One key differentiator of Ten64 from general-purpose and media-oriented appliances is the networking-oriented acceleration capabilities of Ten64’s LS1088 System-on-Chip.
The previous 10G Options & Performance post described some of the options available to improve packet routing performance - all the way up to the programmable offload engine (AIOP).
There are two other workloads you can accelerate on Ten64. In this post, we will describe how Ten64 can accelerate cryptography (important for VPNs) and AI workloads using an AI acceleration card.
The LS1088 SoC provides two separate methods of cryptography acceleration:
This provides acceleration for AES, and SHA-1,-224 and SHA-256. It is
analogous to the
AES-NI in most
modern x86 processors. This is an optional extension which is not
present on all ARM-powered processors, but is present on the
LS1088. You can check if it is available on your ARM machine by
looking at the flags in
$ cat /proc/cpuinfo | grep Features | head -n 1 Features : fp asimd evtstrm aes pmull sha1 sha2 crc32 cpuid
$ cat /proc/cpuinfo | grep Features | head -n 1 Features : fp asimd evtstrm crc32 cpuid
To illustrate the difference, we ran OpenSSL’s speed benchmark on the Ten64, and Raspberry Pi 3 and 4. The Raspberry Pi 3 also uses the Cortex-A53 core (like the LS1088), but does not have the ARMv8 crypto extension.
The newer Raspberry Pi 4 uses the Cortex-A72 - a faster, out-of-order core, but also lacks the cryptography extension.
As we can see, the lack of AES acceleration is a major handicap — the LS1088 is 18-22x faster in this particular use case.
The ARMv8 Cryptography extension is used by OpenSSL, wolfSSL, and through the arm/sha*-ce kernel modules in the Linux kernel, so most applications using these libraries should be able to take advantage of them.
The NXP SEC engine (also known as CAAM) is NXP’s encryption acceleration block. It is designed to accelerate communications workloads like IPSec, as well as some earlier versions of TLS and ciphers used in standards such as 3G/UMTS (Kasumi, Snow) and Wi-Fi. It also implements some older, but still relevant standards such as RSA and 3DES.
SEC engine is best at accelerating packets to/from the network stack in the kernel (or similar environments such as DPDK). There are higher latencies as data packets need to be transferred in and out of it via DMA, rather than the ARMv8 crypto extensions, which are part of the CPU instruction set.
It is possible to use SEC from userspace, using mechanisms such as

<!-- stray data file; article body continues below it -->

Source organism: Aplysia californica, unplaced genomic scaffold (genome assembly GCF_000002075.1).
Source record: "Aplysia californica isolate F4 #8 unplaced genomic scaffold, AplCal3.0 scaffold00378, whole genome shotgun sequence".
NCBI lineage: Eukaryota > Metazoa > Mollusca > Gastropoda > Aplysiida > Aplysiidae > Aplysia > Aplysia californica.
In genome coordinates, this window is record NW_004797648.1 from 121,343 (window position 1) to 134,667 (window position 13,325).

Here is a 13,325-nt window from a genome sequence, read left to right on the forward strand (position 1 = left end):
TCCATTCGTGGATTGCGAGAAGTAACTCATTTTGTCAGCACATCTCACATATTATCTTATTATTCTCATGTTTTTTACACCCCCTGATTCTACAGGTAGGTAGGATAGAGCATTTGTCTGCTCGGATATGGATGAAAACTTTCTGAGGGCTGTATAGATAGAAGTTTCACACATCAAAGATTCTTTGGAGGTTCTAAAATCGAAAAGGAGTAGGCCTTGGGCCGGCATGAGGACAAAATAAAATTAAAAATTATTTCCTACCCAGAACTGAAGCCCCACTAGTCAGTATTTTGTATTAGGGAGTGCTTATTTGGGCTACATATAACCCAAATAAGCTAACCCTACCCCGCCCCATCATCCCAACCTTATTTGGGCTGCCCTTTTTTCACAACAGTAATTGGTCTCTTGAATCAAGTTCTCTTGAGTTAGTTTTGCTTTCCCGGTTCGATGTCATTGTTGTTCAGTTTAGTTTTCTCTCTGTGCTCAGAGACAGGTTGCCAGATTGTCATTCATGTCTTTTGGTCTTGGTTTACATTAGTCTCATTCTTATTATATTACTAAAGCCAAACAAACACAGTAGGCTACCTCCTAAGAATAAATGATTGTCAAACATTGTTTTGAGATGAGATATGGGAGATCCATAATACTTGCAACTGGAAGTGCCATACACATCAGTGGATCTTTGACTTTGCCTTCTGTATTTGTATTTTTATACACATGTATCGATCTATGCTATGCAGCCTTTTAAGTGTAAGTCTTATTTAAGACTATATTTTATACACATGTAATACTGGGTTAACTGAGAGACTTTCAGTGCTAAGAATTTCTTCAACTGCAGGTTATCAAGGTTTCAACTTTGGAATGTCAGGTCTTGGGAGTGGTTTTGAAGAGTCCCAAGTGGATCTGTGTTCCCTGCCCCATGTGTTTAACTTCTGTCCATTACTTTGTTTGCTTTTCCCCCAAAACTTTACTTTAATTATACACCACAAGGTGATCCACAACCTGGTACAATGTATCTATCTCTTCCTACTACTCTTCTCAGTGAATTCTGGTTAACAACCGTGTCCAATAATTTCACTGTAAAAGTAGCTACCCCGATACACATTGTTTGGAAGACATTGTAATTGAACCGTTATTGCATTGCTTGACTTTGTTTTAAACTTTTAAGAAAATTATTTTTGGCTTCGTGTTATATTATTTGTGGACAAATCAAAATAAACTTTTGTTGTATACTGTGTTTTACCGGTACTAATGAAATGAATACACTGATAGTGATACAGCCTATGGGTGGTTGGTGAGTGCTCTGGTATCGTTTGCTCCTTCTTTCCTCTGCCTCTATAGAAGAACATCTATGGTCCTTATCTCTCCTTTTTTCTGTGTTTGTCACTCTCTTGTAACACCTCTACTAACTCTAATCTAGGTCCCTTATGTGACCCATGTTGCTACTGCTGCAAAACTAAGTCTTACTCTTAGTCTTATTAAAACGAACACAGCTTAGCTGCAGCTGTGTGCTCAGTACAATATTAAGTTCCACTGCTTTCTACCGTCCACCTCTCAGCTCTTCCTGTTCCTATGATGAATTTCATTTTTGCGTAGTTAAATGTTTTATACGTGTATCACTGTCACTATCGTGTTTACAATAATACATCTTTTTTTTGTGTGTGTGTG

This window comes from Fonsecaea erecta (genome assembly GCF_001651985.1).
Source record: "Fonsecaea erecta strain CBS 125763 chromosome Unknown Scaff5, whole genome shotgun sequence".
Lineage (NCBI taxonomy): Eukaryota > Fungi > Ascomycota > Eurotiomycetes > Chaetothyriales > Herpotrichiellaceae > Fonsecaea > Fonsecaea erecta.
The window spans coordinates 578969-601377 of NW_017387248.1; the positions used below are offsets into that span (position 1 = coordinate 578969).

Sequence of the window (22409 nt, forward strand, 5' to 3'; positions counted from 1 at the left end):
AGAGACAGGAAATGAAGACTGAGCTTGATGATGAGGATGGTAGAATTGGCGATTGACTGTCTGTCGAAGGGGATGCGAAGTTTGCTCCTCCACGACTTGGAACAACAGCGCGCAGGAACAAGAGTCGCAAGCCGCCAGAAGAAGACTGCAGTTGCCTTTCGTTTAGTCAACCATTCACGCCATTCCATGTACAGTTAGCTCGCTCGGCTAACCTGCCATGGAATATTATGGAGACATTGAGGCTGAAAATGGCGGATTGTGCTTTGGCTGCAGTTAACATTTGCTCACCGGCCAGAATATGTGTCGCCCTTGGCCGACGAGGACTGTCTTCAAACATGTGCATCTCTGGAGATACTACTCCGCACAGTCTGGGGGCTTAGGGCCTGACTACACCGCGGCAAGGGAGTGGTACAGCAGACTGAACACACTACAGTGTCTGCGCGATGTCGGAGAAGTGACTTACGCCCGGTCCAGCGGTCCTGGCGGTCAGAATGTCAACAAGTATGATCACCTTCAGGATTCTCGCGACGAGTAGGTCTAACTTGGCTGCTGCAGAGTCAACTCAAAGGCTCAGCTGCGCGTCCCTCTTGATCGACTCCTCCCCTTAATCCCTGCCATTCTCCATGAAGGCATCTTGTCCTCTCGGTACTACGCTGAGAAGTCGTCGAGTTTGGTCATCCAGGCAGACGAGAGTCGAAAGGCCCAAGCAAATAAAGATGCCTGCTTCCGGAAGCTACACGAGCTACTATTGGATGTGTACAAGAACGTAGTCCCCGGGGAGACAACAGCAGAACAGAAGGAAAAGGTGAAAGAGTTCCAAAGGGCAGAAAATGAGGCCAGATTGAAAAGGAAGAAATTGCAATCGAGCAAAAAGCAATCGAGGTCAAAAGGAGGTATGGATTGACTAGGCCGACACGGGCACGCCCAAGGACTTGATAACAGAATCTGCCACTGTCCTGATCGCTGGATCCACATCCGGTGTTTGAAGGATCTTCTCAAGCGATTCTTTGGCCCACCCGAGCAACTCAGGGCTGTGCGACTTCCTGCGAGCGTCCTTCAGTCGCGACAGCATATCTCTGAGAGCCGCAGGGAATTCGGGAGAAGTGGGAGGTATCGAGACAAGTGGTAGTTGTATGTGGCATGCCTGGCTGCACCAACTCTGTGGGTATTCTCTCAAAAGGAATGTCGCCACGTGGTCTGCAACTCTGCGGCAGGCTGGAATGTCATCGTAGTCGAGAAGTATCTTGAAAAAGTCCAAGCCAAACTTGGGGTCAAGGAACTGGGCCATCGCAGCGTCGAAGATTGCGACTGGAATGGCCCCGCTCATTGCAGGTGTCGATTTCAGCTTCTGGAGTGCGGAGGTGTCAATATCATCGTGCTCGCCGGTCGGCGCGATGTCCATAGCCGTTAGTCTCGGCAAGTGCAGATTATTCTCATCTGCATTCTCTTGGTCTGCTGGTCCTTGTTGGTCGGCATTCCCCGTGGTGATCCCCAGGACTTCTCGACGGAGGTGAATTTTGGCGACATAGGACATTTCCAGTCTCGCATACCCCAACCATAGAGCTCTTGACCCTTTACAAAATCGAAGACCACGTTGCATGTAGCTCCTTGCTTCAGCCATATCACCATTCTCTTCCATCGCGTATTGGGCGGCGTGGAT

but you might end up with better performance using the CPU instructions.
IPSec throughput comparison between ARMv8 crypto and SEC engine. We anticipate the SEC engine throughput can be improved even further in the future.
Nonetheless, you can get some impressive performance from the SEC engine for
IPSec workloads, because it can accelerate not only the encryption cipher but also
a chain of related operations such as AEAD
and HMAC, as can be seen in
when the SEC drivers are compiled into the kernel:
cat /proc/crypto | grep aes | grep caam driver : cmac-aes-caam driver : xcbc-aes-caam driver : seqiv-authenc-hmac-sha512-rfc3686-ctr-aes-caam driver : authenc-hmac-sha512-rfc3686-ctr-aes-caam driver : seqiv-authenc-hmac-sha384-rfc3686-ctr-aes-caam driver : authenc-hmac-sha384-rfc3686-ctr-aes-caam driver : seqiv-authenc-hmac-sha256-rfc3686-ctr-aes-caam driver : authenc-hmac-sha256-rfc3686-ctr-aes-caam driver : seqiv-authenc-hmac-sha224-rfc3686-ctr-aes-caam driver : authenc-hmac-sha224-rfc3686-ctr-aes-caam driver : seqiv-authenc-hmac-sha1-rfc3686-ctr-aes-caam driver : authenc-hmac-sha1-rfc3686-ctr-aes-caam driver : seqiv-authenc-hmac-md5-rfc3686-ctr-aes-caam driver : authenc-hmac-md5-rfc3686-ctr-aes-caam driver : echainiv-authenc-hmac-sha512-cbc-aes-caam driver : authenc-hmac-sha512-cbc-aes-caam driver : echainiv-authenc-hmac-sha384-cbc-aes-caam driver : authenc-hmac-sha384-cbc-aes-caam driver : echainiv-authenc-hmac-sha256-cbc-aes-caam driver : authenc-hmac-sha256-cbc-aes-caam driver : echainiv-authenc-hmac-sha224-cbc-aes-caam driver : authenc-hmac-sha224-cbc-aes-caam driver : echainiv-authenc-hmac-sha1-cbc-aes-caam driver : authenc-hmac-sha1-cbc-aes-caam driver : echainiv-authenc-hmac-md5-cbc-aes-caam driver : authenc-hmac-md5-cbc-aes-caam driver : gcm-aes-caam driver : rfc4543-gcm-aes-caam driver : rfc4106-gcm-aes-caam driver : ecb-aes-caam driver : xts-aes-caam driver : rfc3686-ctr-aes-caam driver : ctr-aes-caam driver : cbc-aes-caam
(For a full output from /proc/crypto, see the cryptographic acceleration page in the Ten64 manual.)
IPSec may not be the easiest VPN solution to use (especially in the face of alternatives like OpenVPN and Wireguard) but this is balanced by its ubiquitous nature (as many operating systems and network appliances implement it) and ability to leverage hardware offloads such as the SEC engine.
Those of you interested in machine learning and AI may be interested to know that the Coral AI EdgeTPU cards work in the Ten64. The Coral PCIe cards are available in both Mini PCIe and M.2.
The Coral Mini PCIe card installed on a Ten64 board
While we haven’t had an opportunity to piece together an AI/ML demo of our own, the TensorFlow Lite image classification example shows an impressive speedup:
----INFERENCE TIME---- Note: The first inference on Edge TPU is slow because it includes loading the model into Edge TPU memory. 140.4ms 138.9ms 139.1ms 139.3ms 139.3ms -------RESULTS-------- Ara macao (Scarlet Macaw): 0.77734
----INFERENCE TIME---- Note: The first inference on Edge TPU is slow because it includes loading the model into Edge TPU memory. 12.6ms 2.5ms 2.4ms 2.4ms 2.4ms -------RESULTS-------- Ara macao (Scarlet Macaw): 0.77734
That is an over 50x speedup - which opens up possibilities involving real-time processing, such as classifying objects from a video feed.
For information on how to setup a development environment for the Coral EdgeTPU, see our application note.